In fact, the dark, rich beer became our go-to for the entire week. We loved Põhjala beer so much that we made arrangements to visit the brewery and meet head brewer Chris Pilkington.
6. Celebrate at the Christmas Market
Rumored to be the city that invented the Christmas tree tradition back in the 15th century, Tallinn takes the holiday season very seriously.
Old Town sparkles with colorful lights starting in late November, with the main attraction located in Town Hall Square – a huge festively decorated Christmas tree surrounded by over 50 vendors selling a variety of local crafts, tasty treats and hot mulled wine.
Santa Claus often makes appearances at the Tallinn Christmas Market. Savvy folks can find him among the throng of holiday shoppers or at the aptly named Santa Claus Cabin.
Although the Tallinn Christmas Market is especially pretty when the city is covered with snow, we were perfectly happy to enjoy the market during an abnormally warm holiday season without snow.
The relatively balmy Tallinn weather did not stop people from having holiday fun. We were thrilled to leave our gloves and hats in the hotel room while we enjoyed the best of the holidays in Tallinn.
7. Kick Off the New Year in Style
Tallinn may be famous throughout Europe for its Christmas Market, but the city is also a fun destination for New Year’s Eve. On the last night of the year, revelers celebrate at parties all over the city like the one that we attended at the Park Inn by Radisson Meriton Hotel.
Our party even had a Las Vegas style cabaret! Like most people, we ended the night and year with fireworks at Freedom Square which is free to attend.
There are even more activities in Tallinn. With some good advance planning, you definitely won’t be bored when you visit Tallinn.
Plan Your Tallinn Trip
We stayed at two wonderful Tallinn hotels and loved both of them for different reasons.
Solos Sokos Hotel Estoria
Just beyond the Old Town walls, the Solos Sokos Hotel Estoria is a unique gem of a hotel nestled in an adjacent wing of the larger Viru Hotel (the hotel that houses the KGB Museum described above). We were a little confused about the hotel’s location when we arrived, but our confusion quickly went away once the genuinely warm staff greeted us and showed us to our spacious room with a view.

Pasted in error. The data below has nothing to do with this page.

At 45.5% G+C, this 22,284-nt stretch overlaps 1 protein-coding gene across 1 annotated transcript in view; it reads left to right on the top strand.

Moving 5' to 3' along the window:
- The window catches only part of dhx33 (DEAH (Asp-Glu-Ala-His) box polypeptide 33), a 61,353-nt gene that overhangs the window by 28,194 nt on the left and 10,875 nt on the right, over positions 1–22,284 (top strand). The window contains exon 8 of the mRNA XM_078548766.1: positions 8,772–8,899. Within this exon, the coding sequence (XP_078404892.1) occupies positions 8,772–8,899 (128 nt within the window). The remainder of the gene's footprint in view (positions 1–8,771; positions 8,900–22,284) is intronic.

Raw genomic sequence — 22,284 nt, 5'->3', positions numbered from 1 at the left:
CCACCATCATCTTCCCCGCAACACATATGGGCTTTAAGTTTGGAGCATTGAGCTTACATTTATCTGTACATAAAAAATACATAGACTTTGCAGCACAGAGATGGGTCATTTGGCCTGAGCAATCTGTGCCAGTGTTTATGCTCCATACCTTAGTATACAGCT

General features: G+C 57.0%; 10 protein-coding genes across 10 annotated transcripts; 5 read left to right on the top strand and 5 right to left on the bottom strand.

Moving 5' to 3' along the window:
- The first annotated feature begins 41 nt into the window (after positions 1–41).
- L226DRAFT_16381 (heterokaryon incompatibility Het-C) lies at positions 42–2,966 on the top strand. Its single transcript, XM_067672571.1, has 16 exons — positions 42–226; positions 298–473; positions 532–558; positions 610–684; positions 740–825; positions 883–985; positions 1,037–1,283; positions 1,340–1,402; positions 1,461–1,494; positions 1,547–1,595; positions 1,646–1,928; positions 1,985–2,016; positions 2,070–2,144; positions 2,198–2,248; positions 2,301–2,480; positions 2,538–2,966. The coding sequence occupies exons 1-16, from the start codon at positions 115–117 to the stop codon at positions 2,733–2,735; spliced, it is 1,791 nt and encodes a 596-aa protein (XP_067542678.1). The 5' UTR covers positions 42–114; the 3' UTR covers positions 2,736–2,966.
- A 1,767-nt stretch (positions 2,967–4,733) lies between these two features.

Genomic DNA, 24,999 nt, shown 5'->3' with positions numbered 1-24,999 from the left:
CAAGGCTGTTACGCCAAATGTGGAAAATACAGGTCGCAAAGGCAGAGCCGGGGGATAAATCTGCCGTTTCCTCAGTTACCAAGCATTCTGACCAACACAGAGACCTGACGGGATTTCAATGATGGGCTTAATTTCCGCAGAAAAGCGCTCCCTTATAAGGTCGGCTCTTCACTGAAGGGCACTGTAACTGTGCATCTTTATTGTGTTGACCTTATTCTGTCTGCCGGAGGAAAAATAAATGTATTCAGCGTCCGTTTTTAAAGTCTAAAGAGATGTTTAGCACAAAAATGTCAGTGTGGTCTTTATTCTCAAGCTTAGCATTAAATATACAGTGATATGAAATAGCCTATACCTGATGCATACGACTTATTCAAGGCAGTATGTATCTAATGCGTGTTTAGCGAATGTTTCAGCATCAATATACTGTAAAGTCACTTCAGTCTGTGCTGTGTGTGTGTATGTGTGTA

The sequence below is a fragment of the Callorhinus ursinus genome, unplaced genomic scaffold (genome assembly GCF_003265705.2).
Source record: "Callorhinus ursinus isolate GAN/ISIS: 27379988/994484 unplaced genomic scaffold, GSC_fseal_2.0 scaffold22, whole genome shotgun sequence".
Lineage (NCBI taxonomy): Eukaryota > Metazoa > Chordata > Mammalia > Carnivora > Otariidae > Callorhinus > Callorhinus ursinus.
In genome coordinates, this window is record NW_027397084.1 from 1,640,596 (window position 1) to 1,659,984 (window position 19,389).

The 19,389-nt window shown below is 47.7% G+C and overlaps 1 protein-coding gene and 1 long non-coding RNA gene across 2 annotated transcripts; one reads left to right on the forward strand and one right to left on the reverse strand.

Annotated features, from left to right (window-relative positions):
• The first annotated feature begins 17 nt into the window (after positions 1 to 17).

Each of the hotel’s 93 rooms tells a unique Estonian story, and our room was no exception. In addition to loving the hotel’s central convenience, we also loved the colorful room design, the overflowing breakfast buffet and the 24/7 cappuccino machine just steps away from our room.
Park Inn by Radisson Meriton Tallinn
The Park Inn by Radisson Meriton Tallinn is a large hotel with 465 rooms, but it feels smaller thanks to its attentive staff and their attention to details. We felt comfortable in our cozy room, and we enjoyed the extensive breakfast buffet each morning as well as the free high-speed internet.
Our favorite part of staying at this hotel was the huge spa area with saunas, steam rooms and hot tubs. We could have stayed in the spa for hours, so that’s exactly what we did.
Getting to Tallinn
Why not combine a trip to Tallinn with a trip to Helsinki? Although both cities are located on the Gulf of Finland, they couldn’t be more different if they tried.
It’s just a short two-hour ferry ride between the two capital cities, and we found our comfort class seats on the Tallink Superstar ferry to be comfortable as advertised.
Plus, time goes by quickly on the short journey from Helsinki to Tallinn thanks to the ferry’s numerous restaurants and duty-free shops.
Some businesses may revise their hours and menus due to COVID-19. Others may close, either temporarily or permanently, without notice. Be sure to check websites for updated information and make advance reservations where possible.
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About the Authors
Daryl & Mindi Hirsch
Saveur Magazine’s BEST TRAVEL BLOG award winners Daryl and Mindi Hirsch share their culinary travel experiences and recipes on the 2foodtrippers website and YouTube. The married Food and Travel content creators live in Lisbon, Portugal.